Stocks faded in the afternoon on Thursday to end mostly lower, with investors skeptical a key vote by Congress would lead to a deal to avoid a U.S. default.
The S&P 500 fell for a fourth straight day as buyers kept to the sidelines while lawmakers tried to hash out an agreement on the deficit.
A vote on a Republican-led bill to raise the debt limit was expected in the U.S. House of Representatives after the close of trading on Thursday. The Democrat-controlled Senate is crafting a competing bill, and Democratic leaders have said the House bill, if passed, will be defeated in the Senate.
During the course of the day, it became clear that even if (Republican House Speaker John) Boehner does get the vote, when it's turned over to the Senate, the Senate is going to reject it. That seems to be the reason for the selling into strength, said Quincy Krosby, market strategist at Prudential Financial in Newark, New Jersey.
Analysts said dissension among the ranks of lawmakers has also made investors less certain that a deal can happen.
The wrangling over the U.S. deficit has boosted volatility as stocks have fallen. The S&P 500 is down 3.3 percent on the week, while the market's fear gauge, the CBOE Volatility Index <.VIX>, rose to 23.74, the highest since mid-June.
The lack of leadership has optimism flying at a very low altitude ... It's basically leaving investors very skittish, said Steve Goldman, market strategist with Weeden & Co in Greenwich, Connecticut.
Stocks got an early lift from a dip in jobless claims and strong pending U.S. home sales data, a day after the S&P 500 posted its biggest fall in eight weeks.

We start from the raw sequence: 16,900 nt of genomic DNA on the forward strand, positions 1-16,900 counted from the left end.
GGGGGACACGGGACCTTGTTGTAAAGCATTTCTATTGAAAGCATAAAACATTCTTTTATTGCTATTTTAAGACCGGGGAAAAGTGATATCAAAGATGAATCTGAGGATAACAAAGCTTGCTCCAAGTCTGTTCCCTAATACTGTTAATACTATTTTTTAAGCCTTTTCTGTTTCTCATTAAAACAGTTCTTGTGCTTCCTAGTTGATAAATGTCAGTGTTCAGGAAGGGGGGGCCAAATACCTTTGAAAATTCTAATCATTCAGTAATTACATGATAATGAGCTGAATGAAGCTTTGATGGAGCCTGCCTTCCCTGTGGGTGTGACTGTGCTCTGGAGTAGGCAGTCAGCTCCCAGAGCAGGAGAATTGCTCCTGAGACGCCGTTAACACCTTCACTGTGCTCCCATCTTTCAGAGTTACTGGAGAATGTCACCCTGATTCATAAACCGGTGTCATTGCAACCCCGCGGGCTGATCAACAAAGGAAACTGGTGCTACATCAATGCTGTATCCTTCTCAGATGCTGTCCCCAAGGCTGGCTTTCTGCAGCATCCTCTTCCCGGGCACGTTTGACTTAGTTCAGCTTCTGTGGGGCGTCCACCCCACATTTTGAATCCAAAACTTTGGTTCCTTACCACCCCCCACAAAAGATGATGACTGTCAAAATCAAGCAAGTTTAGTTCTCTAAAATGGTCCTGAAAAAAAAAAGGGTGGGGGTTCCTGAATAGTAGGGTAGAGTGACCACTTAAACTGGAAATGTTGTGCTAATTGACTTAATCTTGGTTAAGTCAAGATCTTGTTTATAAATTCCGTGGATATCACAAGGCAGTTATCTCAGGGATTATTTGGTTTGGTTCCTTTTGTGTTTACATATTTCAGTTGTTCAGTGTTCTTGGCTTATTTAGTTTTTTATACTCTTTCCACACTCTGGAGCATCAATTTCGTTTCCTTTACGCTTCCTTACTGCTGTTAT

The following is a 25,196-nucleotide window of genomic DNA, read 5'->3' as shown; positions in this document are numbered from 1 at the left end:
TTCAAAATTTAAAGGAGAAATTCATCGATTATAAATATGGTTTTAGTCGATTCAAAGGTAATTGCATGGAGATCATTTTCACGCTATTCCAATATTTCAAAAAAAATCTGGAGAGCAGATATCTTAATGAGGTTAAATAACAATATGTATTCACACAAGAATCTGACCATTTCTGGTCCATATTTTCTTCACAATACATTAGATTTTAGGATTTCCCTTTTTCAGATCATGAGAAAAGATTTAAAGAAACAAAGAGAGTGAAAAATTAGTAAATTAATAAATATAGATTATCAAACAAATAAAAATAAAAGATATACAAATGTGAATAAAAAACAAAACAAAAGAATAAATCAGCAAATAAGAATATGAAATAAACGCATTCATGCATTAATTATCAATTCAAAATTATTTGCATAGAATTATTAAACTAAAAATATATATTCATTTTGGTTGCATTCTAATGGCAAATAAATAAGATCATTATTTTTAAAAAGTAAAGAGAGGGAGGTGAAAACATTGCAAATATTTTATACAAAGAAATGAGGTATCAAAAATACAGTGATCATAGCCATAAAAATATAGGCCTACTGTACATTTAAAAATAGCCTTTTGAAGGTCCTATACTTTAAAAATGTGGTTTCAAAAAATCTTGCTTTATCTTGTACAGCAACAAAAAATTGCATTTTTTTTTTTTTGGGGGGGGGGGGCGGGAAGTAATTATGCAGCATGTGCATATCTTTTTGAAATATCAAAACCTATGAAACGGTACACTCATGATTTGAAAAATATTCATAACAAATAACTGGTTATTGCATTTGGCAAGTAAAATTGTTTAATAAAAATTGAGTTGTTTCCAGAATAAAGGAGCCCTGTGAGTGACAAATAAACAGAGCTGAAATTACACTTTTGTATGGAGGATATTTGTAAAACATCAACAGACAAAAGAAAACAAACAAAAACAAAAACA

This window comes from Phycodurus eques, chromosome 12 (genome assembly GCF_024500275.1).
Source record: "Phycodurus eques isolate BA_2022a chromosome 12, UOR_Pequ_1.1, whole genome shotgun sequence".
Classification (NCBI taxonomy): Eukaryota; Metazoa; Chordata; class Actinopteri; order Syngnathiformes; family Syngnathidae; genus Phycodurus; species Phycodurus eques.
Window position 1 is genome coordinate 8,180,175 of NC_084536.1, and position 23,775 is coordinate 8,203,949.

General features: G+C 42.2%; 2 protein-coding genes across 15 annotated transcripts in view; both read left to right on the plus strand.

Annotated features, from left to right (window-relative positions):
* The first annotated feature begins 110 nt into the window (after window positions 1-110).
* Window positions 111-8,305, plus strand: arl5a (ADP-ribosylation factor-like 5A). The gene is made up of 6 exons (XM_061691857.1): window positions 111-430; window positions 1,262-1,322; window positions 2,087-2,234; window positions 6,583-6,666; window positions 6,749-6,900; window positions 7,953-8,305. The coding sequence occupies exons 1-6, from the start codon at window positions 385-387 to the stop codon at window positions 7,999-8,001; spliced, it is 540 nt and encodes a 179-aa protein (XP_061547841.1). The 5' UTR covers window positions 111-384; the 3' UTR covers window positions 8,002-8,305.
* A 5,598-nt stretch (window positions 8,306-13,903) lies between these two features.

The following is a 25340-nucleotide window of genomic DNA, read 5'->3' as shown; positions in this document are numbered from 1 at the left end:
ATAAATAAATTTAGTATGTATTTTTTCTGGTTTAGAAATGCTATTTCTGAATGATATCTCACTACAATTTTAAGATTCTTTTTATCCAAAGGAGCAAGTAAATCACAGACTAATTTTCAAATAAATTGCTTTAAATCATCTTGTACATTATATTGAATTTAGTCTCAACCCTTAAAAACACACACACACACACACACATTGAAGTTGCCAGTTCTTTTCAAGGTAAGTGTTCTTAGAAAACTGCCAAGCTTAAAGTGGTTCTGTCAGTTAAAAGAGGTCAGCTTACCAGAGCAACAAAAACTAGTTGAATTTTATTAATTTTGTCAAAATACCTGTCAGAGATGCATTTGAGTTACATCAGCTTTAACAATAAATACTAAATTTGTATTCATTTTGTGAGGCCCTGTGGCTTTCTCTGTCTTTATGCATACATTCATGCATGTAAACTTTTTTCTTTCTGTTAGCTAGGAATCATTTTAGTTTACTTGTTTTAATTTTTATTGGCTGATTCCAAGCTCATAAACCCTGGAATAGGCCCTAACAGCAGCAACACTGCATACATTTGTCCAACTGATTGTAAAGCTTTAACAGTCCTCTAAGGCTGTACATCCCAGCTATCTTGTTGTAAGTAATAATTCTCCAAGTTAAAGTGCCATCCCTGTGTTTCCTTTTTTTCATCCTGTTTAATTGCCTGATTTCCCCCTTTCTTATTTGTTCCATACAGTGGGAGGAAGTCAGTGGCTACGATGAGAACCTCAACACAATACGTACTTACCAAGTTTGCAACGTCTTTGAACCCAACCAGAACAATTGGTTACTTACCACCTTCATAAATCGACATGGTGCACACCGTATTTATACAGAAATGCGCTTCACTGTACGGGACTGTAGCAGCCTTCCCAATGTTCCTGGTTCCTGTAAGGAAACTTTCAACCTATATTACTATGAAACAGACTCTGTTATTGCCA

Among gainers, Green Mountain Coffee Roasters jumped 16.4 percent to $102.57 after the company said late Wednesday its third-quarter sales rose 18 percent. Green Mountain was the top percentage gainer on the Nasdaq, which ended slightly higher.
The Dow Jones industrial average <.DJI> ended down 62.44 points, or 0.51 percent, at 12,240.11. The Standard & Poor's 500 Index <.SPX> was down 4.22 points, or 0.32 percent, at 1,300.67. The Nasdaq Composite Index <.IXIC> finished up 1.46 points, or 0.05 percent, at 2,766.25.
Exxon Mobil Corp , the world's largest publicly traded oil company, however, reported results that fell short of expectations and its stock slid 2.2 percent to $81.46.
After the close, shares of Starbucks rose 2.3 percent to $40.90 after it posted a profit that topped analysts' expectations.
During the session, shares of Internet delivery company Akamai Technologies dropped 19.1 percent to $23.84, a day after it lowered its revenue growth target.
Buoying the market early in the day, pending sales of existing U.S. homes unexpectedly rose 2.4 percent in June from May and were up sharply from a year ago.
New weekly claims for unemployment benefits fell below 400,000 for the first time since early April.
Some 7.93 billion shares changed hands on the New York Stock Exchange, NYSE Amex and Nasdaq, above the daily average of 7.47 billion.
Declines outweighed advances on the NYSE by about 3 to 2, while on Nasdaq losers were about even with winners.
It's institutional selling. It may be related to mutual fund redemptions, said Jack Ablin, chief investment officer at Harris Private Bank in Chicago.
(Additional reporting by Ashley Lau; Editing by Kenneth Barry and Dan Grebler)